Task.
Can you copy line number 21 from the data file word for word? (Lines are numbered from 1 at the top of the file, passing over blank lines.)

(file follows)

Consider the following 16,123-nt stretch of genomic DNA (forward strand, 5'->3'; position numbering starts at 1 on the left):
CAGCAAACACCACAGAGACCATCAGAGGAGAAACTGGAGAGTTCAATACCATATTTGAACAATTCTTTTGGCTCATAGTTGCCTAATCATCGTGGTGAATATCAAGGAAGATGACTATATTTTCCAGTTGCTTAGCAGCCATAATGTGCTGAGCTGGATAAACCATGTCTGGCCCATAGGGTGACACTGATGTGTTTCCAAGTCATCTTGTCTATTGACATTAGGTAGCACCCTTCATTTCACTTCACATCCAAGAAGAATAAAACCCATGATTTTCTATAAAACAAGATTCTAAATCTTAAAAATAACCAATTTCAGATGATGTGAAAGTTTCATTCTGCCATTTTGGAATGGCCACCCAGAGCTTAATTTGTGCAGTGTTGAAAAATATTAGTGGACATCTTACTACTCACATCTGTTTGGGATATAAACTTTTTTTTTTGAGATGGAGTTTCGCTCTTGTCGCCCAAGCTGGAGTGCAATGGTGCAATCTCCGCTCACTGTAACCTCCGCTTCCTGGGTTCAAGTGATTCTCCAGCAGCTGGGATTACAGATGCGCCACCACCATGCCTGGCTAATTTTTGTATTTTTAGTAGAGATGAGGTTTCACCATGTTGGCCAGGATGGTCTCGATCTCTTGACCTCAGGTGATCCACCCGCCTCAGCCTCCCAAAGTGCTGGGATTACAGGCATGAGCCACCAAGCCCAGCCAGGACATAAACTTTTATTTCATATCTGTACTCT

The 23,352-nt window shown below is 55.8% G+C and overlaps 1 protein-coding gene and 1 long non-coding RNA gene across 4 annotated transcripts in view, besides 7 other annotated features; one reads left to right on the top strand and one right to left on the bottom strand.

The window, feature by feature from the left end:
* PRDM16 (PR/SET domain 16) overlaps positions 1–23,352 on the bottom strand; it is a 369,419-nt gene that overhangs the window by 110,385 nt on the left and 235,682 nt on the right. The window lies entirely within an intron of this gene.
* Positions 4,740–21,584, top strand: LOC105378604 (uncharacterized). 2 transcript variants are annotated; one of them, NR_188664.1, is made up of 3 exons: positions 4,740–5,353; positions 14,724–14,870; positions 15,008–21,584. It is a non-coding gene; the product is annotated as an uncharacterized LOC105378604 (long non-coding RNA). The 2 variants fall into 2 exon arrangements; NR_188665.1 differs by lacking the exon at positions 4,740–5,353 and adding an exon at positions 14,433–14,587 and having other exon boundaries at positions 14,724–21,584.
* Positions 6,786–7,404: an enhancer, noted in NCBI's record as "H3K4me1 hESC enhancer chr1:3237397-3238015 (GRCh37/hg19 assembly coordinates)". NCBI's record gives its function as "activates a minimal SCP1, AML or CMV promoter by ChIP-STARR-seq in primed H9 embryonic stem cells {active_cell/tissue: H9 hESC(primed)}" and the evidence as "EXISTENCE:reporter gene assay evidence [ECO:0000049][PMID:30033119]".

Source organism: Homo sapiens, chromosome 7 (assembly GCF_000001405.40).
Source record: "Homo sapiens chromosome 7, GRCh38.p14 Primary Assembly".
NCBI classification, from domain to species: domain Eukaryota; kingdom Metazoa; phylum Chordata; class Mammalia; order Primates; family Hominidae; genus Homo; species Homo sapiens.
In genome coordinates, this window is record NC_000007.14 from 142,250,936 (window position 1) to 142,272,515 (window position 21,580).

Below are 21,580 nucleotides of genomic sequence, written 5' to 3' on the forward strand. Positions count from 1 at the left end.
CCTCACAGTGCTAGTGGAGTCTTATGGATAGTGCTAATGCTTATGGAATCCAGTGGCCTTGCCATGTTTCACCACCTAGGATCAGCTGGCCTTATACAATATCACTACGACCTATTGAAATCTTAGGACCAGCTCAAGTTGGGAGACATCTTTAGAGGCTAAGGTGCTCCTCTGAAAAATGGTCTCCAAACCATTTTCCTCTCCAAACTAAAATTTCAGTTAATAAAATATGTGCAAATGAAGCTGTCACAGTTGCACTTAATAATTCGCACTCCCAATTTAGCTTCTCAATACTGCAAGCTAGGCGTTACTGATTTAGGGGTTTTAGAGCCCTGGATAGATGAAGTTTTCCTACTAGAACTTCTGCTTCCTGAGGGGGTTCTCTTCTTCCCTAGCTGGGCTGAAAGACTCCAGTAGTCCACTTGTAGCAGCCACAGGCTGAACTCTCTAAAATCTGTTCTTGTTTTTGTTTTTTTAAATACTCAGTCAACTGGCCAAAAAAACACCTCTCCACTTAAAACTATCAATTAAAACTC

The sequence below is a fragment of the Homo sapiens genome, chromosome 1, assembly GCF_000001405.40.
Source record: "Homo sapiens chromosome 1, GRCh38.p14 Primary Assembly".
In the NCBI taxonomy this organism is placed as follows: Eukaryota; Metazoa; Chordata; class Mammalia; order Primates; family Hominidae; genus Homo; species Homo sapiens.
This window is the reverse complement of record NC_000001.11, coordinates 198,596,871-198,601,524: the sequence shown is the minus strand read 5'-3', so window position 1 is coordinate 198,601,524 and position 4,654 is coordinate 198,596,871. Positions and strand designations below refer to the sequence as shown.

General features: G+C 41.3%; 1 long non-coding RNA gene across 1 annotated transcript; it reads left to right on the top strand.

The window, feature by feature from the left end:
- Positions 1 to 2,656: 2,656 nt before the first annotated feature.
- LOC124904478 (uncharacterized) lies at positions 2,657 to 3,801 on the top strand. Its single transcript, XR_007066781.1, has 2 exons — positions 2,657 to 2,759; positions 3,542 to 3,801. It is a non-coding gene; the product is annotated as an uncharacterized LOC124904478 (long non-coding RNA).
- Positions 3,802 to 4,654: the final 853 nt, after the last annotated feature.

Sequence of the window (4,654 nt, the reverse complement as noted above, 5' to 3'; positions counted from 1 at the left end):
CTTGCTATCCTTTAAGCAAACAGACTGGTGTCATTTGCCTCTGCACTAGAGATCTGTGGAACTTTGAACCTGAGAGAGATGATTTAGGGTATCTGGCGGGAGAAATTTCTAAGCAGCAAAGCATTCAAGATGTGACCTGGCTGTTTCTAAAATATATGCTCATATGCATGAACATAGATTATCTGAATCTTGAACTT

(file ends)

- LOC124904478 (uncharacterized) lies at positions 2,657 to 3,801 on the top strand. Its single transcript, XR_007066781.1, has 2 exons — positions 2,657 to 2,759; positions 3,542 to 3,801. It is a non-coding gene; the product is annotated as an uncharacterized LOC124904478 (long non-coding RNA).